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J Neurosci. 2007 Dec 5;27(49):13393-401.

Catechol-O-methyltransferase Val158Met modulation of prefrontal-parietal-striatal brain systems during arithmetic and temporal transformations in working memory.

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Clinical Brain Disorders Branch, Genes Cognition and Psychosis Program, National Institute of Mental Health, National Institutes of Health, Bethesda, Maryland 20892, USA.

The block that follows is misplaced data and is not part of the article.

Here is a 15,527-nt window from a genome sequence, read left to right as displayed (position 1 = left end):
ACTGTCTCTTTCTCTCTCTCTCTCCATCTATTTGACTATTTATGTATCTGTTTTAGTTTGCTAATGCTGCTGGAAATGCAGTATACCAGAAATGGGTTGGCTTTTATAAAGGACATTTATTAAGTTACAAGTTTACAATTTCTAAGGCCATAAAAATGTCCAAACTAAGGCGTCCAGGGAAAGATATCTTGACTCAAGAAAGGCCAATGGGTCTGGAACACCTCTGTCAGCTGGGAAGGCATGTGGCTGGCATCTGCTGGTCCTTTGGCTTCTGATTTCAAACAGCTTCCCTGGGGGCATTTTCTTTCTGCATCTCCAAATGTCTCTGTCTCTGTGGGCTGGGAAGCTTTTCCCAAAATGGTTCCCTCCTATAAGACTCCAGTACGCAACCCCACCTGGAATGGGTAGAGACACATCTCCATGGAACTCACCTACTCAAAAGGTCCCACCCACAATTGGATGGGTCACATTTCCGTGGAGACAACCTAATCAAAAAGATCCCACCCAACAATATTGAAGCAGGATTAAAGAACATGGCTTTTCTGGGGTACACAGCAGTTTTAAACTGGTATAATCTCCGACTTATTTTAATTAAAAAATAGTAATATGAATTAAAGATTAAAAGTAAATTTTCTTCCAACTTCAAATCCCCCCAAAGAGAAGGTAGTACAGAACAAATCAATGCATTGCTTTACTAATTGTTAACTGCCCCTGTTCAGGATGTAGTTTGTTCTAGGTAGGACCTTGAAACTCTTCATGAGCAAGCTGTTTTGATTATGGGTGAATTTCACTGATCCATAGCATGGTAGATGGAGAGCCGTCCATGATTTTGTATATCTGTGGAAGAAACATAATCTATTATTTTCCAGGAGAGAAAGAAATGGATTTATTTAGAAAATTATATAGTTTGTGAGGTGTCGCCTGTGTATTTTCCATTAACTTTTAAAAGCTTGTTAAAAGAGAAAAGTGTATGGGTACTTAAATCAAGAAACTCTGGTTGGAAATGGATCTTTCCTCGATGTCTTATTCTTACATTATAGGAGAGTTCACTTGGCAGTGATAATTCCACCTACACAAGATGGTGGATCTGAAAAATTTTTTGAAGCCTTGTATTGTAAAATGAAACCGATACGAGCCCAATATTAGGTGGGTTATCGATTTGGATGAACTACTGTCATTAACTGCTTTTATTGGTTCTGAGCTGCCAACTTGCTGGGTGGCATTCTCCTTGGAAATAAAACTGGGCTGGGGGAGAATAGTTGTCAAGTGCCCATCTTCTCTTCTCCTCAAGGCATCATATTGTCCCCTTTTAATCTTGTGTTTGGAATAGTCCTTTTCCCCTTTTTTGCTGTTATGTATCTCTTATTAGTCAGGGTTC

Working memory (WM) is critically mediated by dopaminergic tuning of signal-to-noise in cortical neural assemblies. However, little is known about the distributed neuronal networks impacted by dopaminergic modulation in the component processes of WM. Here, we used the genotype of the Val158Met polymorphism in catechol-O-methyltransferase (COMT) as an index of relative cortical dopamine bioavailability and tuning efficiency, to examine the spatial and subprocess specificity by which dopaminergic modulation occurs within the prefrontal-parietal-striatal network during WM, thus empirically showing that dopamine plays key roles in updating and stabilizing new information at the neural systems level. In an event-related fMRI task dissociating component numerical WM subprocesses, baseline numerical size comparison engaged ventrolateral prefrontal cortical activation that correlated with COMT Val-allele load (COMT Val>Met), while performing arithmetic transformations further engaged this genotype effect in dorsolateral prefrontal cortex (DLPFC), as well as in parietal and striatal regions. Critically, additional temporal integration of information in WM disproportionately engaged greater COMT Val>Met effects only at DLPFC. COMT Val>Met effects were also observed in DLPFC during encoding of new information into WM, but not at its subsequent retrieval. Thus, temporal updating operations, but less so the retrieval of already encoded representations, engaged relatively specific dopaminergic tuning at the DLPFC. Manipulating and rapidly updating representations were sensitive to dopaminergic modulation of neural signaling in a larger prefrontal-parietal-striatal network. These findings add to the integration of dopaminergic signaling in basic cortical assemblies with their roles in specific human brain networks during the orchestration of information processing in WM.

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